My largest fear as a leader is to get stuck. Not in a project, but in development. Imagine working with the same task every day and not improving. I strive for higher learning and quality every day. Maybe a little too much, but I would rather leave my job than not develop my team and myself. Following the latest research and getting new knowledge is fundamental for keeping people safe.

So yes, a leader can fail. Who doesn’t? I can spend days nagging myself after not winning a contract, or not listening enough to a staff member. I can lay sleepless at nights worrying if we are on the right path or if our strategy should be adjusted. I can worry about the future and the possibility of getting the right staff or task – or if we get too much work and that affects our quality. In general, I think I’m fairly good at letting the work stay at the office, but I am very passionate about my job, and therefor also take things a little too personally – though I tend not to show it.

What are your greatest strengths and weaknesses?

I have walked the floor and afterwards combined the practice with theory. My knowledge base of theory and practice is very high, as I think I push myself in what I expect from myself.

Unfortunately, being a strong leader and having a lot of knowledge, in my case also comes out sometimes as if I believe that my way is the only way. This is not correct. There is no right way within safety. Only the will to perform to a high standard and provide a well thought through job. But since I am a very strict communicator it often makes other people seem like that they shouldn’t disagree with me. Often when people have worked with me for a longer period they find out that I should be challenged and actually listen to others.

I don’t believe that I can do my work without trusting in my team, and that is one of my strong sides. I trust in them!

What do you find most challenging about being a leader?

Having the responsibility for other people’s lives – in terms of the audience at a show, but also my own staff. I worry if they experience something really bad, a terrible incident, whether they are able to cope with what they see and do.

I also find it challenging to push my team the right amount. I want to provide them with high quality and be prepared. I want them to develop themselves personally. But most of all I want them to really like working as a part of our team.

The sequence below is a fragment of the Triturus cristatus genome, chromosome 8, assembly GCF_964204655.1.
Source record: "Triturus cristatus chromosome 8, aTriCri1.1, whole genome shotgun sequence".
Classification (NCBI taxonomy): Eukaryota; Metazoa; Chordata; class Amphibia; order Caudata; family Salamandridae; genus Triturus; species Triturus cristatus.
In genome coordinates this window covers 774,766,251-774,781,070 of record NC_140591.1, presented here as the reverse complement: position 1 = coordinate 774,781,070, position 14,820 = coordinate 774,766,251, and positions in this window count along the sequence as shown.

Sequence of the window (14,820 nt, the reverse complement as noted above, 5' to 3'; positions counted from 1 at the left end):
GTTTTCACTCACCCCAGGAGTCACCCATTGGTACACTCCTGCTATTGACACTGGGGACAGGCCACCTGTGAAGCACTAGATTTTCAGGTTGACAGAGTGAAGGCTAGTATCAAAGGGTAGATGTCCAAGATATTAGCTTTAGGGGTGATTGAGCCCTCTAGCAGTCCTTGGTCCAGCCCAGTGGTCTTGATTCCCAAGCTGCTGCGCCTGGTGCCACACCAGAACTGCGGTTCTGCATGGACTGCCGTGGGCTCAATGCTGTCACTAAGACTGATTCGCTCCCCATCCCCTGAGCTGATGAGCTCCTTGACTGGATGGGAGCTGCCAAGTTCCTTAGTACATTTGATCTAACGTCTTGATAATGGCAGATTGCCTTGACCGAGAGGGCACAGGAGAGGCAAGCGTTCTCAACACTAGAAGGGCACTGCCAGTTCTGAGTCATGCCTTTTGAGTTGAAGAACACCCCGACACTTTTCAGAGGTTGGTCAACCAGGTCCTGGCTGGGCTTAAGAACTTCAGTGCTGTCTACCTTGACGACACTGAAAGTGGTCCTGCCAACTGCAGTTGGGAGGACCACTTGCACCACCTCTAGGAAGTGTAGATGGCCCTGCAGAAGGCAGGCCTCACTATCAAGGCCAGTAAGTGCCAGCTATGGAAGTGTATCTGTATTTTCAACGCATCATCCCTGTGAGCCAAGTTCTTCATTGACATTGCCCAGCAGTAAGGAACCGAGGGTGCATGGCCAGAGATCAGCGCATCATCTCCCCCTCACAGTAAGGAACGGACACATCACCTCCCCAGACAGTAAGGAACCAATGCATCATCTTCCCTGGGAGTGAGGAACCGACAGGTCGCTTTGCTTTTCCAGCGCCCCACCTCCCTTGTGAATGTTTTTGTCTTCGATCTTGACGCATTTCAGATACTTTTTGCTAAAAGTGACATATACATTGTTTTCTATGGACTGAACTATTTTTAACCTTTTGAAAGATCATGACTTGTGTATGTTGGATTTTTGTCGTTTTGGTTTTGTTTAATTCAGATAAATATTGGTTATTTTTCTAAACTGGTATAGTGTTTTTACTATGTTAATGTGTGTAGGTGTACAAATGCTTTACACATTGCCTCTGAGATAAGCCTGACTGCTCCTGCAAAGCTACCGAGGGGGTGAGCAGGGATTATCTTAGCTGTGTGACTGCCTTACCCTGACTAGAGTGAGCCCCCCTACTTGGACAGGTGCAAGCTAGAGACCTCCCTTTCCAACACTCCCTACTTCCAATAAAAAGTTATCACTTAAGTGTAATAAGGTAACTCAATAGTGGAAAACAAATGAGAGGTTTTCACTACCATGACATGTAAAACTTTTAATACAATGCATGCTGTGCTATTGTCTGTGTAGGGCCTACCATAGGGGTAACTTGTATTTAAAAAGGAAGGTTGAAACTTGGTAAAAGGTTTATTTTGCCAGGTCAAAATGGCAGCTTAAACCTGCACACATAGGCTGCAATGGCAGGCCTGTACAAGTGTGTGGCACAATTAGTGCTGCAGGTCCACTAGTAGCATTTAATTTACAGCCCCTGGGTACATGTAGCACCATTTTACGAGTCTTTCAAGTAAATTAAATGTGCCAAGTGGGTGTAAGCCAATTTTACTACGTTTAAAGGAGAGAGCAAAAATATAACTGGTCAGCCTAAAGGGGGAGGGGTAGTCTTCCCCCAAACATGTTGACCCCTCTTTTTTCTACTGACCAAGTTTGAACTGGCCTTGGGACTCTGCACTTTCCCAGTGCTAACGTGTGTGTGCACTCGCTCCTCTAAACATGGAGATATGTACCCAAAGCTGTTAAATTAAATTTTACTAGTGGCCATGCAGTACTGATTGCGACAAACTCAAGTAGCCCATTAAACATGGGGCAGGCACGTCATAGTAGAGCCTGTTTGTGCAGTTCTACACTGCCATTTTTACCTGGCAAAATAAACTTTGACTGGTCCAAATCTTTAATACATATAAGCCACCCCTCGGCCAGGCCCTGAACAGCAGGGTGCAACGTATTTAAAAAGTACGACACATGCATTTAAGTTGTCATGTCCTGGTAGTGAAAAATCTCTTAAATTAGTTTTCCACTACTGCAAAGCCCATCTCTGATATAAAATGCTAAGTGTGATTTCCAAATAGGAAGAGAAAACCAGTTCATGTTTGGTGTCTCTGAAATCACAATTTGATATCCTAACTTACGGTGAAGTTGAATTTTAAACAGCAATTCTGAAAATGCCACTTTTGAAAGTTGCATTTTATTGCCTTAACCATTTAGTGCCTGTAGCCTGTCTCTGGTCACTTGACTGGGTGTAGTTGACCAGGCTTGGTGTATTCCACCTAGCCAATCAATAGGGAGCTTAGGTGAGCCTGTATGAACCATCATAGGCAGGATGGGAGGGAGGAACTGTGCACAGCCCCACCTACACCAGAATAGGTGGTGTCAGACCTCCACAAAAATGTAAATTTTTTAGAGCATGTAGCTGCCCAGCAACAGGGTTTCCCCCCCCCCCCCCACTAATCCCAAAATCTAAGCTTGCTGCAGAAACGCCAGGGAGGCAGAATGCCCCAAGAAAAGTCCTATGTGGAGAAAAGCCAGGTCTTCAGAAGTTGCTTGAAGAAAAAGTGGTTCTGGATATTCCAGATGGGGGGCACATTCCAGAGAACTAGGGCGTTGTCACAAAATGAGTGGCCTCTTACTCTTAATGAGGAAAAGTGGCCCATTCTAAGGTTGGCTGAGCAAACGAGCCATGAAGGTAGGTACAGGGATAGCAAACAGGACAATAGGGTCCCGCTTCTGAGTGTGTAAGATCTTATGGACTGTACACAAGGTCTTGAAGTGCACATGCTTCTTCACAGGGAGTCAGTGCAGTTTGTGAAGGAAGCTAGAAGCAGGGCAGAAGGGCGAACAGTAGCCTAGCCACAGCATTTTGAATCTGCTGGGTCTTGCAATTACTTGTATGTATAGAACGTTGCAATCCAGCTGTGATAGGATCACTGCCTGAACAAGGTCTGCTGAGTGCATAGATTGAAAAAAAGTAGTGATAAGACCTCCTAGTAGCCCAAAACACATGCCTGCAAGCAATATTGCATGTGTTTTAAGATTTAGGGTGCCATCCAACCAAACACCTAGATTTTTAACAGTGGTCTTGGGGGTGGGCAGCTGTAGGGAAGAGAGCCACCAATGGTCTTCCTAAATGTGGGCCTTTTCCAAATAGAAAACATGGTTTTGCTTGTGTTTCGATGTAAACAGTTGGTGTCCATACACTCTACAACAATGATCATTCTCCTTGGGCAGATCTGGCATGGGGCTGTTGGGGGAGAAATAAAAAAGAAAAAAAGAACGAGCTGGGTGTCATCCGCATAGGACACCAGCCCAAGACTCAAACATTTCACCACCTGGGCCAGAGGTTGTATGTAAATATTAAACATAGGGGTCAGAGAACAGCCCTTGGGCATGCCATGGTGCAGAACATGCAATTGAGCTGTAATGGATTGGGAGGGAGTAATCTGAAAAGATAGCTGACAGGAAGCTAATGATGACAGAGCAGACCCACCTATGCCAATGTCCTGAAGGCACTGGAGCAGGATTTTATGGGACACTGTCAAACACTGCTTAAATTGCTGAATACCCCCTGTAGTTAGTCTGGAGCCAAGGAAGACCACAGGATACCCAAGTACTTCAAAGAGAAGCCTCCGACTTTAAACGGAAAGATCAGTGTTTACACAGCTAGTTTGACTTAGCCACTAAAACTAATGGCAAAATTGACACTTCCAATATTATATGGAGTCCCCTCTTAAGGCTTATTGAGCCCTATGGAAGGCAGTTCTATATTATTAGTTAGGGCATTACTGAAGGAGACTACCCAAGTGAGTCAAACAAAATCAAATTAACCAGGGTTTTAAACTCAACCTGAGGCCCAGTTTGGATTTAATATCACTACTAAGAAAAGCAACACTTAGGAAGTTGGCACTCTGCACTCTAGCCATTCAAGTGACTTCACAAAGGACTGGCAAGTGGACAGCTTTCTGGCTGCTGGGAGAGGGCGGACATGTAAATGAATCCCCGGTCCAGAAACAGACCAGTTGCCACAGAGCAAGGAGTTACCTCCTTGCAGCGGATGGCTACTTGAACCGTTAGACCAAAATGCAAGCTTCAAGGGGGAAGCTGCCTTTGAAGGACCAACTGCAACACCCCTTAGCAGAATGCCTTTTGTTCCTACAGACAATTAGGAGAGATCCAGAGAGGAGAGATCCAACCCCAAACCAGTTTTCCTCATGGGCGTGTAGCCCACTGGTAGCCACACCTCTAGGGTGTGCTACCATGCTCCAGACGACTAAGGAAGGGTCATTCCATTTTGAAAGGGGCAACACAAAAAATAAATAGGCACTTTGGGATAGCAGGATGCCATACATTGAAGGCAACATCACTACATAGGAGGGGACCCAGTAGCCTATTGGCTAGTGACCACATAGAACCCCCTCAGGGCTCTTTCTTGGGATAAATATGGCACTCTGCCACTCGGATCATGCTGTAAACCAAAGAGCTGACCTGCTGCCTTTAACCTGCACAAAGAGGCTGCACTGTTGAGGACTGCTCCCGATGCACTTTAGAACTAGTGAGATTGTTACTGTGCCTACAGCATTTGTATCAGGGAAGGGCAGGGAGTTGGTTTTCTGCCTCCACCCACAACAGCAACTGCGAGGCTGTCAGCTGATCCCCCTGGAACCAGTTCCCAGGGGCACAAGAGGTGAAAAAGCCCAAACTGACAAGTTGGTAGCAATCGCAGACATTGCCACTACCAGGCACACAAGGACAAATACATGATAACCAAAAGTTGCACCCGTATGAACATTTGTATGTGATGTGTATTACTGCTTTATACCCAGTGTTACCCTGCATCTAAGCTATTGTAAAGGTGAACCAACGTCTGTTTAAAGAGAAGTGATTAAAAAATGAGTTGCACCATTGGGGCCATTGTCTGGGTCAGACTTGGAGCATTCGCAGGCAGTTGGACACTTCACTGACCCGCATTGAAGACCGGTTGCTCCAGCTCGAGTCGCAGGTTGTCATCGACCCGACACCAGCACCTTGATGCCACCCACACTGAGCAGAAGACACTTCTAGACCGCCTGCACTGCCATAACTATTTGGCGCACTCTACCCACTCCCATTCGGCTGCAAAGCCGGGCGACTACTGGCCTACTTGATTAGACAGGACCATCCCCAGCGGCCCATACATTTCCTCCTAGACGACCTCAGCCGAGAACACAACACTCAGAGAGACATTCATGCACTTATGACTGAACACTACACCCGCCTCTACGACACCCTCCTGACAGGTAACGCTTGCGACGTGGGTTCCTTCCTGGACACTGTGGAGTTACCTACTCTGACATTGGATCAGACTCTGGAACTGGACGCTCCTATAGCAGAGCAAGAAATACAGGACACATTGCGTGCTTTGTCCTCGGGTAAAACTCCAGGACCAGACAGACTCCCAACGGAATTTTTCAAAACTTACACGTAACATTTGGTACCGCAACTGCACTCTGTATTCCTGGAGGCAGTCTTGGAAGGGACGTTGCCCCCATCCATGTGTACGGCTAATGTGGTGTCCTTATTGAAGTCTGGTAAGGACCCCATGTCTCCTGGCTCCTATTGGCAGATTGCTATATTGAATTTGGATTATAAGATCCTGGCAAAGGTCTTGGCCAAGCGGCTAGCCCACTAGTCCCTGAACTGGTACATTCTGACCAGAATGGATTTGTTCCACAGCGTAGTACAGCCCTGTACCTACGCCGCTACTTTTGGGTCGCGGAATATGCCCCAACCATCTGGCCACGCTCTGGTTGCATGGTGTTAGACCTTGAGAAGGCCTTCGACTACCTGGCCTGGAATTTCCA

It’s a great balance between giving people space to develop and learn by their mistakes, and at the same time ensure and trust that their work is safe for others.

As a leader, it’s a great challenge to balance the amount of time involved in finding solutions for challenges “on the floor” and developing and preparing for the future.

What are you most proud of?

I am proud to have built an organization where we are a team of very skilled people who manage safety at shows to a very high quality. My staff are highly motivated and very good friends. I am proud to have contributed to making them do such good work. As a leader, I am no better than my team, and I am proud of my team. The team has helped me to improve myself and reach the position I am in now, and the path of development we are all walking.

Also, I am very proud of being a part of the Yourope Event Safety Group (YES). I am proud of being involved in a group that works hard to share knowledge, and I find myself, surrounded by people who accept my level of knowledge even though I look at most of them and find myself being a rookie.

What’s your biggest self-indulgence?

My work. I love my work and that means it’s a challenge to take time off. When I take time off I like spending time with my wife, Eva, and friends – and if you ask people around me – drinking wine.

For me it’s very relaxing opening a good bottle of wine, and preferably, sharing it with my wife or friends over a good conversation about life. I am a very sociable person, and I love spending time with others – drinking wine ????.